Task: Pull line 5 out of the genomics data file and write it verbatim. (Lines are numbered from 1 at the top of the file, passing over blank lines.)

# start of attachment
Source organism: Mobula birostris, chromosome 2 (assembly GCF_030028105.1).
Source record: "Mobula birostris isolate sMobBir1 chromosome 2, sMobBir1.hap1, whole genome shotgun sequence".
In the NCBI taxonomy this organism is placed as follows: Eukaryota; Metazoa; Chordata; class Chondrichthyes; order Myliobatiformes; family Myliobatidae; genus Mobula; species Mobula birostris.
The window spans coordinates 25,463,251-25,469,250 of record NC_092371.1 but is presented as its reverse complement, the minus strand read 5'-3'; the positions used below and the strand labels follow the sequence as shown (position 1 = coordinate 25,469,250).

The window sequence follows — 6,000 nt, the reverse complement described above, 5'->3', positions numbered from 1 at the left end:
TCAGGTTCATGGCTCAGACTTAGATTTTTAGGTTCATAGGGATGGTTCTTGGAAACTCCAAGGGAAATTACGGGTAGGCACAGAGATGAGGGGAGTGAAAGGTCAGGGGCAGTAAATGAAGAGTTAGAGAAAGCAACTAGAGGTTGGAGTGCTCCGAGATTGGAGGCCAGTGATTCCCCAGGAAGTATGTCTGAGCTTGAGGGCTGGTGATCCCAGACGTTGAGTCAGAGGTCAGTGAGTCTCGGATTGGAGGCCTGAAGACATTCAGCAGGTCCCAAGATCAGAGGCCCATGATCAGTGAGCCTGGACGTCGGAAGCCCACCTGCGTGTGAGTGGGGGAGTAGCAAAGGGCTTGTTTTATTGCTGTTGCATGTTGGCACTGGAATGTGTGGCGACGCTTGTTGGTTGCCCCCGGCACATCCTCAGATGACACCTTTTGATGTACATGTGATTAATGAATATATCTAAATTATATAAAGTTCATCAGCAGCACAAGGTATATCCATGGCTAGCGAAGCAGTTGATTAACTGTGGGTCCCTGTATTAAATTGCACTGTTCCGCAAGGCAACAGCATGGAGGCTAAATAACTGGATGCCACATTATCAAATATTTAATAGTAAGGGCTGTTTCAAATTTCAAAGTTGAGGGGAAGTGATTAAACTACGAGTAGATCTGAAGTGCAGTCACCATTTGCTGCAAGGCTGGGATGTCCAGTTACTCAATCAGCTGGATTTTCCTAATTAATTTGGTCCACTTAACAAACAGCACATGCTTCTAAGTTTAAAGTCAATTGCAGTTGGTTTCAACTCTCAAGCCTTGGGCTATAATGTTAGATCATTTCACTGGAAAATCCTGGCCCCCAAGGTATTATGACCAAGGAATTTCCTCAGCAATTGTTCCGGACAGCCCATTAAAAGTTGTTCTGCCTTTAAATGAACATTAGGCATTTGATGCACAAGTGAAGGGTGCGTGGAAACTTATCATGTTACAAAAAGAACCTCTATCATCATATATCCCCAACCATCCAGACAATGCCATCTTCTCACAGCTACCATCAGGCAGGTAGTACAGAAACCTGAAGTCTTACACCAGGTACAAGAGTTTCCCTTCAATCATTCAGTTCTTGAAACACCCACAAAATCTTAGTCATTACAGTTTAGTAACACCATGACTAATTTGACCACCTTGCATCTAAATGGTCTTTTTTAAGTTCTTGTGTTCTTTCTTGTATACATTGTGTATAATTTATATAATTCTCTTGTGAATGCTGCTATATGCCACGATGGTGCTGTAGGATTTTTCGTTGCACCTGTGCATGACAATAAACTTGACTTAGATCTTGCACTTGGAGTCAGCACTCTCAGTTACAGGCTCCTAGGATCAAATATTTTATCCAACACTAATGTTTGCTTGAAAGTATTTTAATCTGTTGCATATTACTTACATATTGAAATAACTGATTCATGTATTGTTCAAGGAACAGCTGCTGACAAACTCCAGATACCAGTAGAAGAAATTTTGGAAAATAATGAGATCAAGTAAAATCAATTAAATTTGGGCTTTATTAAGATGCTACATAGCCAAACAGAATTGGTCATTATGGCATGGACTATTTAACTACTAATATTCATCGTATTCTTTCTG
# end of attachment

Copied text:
The window sequence follows — 6,000 nt, the reverse complement described above, 5'->3', positions numbered from 1 at the left end: